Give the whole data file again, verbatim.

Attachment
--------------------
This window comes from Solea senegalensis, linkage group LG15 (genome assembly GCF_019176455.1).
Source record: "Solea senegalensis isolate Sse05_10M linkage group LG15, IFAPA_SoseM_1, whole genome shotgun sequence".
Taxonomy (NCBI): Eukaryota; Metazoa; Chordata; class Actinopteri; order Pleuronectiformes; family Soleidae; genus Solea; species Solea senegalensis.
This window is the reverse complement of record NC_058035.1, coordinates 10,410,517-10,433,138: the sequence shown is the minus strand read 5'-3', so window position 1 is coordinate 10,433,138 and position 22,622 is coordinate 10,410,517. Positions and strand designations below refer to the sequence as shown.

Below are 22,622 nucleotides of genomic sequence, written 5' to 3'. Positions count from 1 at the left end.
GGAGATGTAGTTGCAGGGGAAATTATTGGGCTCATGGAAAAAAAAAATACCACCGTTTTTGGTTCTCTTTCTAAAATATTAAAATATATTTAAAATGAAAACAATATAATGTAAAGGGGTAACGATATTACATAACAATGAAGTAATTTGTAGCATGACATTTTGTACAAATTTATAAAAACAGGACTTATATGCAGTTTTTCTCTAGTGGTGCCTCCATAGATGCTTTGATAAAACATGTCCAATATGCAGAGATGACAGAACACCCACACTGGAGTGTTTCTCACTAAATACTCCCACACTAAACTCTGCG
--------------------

This window comes from Solea senegalensis, linkage group LG15 (genome assembly GCF_019176455.1).
Source record: "Solea senegalensis isolate Sse05_10M linkage group LG15, IFAPA_SoseM_1, whole genome shotgun sequence".
Taxonomy (NCBI): Eukaryota; Metazoa; Chordata; class Actinopteri; order Pleuronectiformes; family Soleidae; genus Solea; species Solea senegalensis.
This window is the reverse complement of record NC_058035.1, coordinates 10,410,517-10,433,138: the sequence shown is the minus strand read 5'-3', so window position 1 is coordinate 10,433,138 and position 22,622 is coordinate 10,410,517. Positions and strand designations below refer to the sequence as shown.

Below are 22,622 nucleotides of genomic sequence, written 5' to 3'. Positions count from 1 at the left end.
GGAGATGTAGTTGCAGGGGAAATTATTGGGCTCATGGAAAAAAAAAATACCACCGTTTTTGGTTCTCTTTCTAAAATATTAAAATATATTTAAAATGAAAACAATATAATGTAAAGGGGTAACGATATTACATAACAATGAAGTAATTTGTAGCATGACATTTTGTACAAATTTATAAAAACAGGACTTATATGCAGTTTTTCTCTAGTGGTGCCTCCATAGATGCTTTGATAAAACATGTCCAATATGCAGAGATGACAGAACACCCACACTGGAGTGTTTCTCACTAAATACTCCCACACTAAACTCTGCG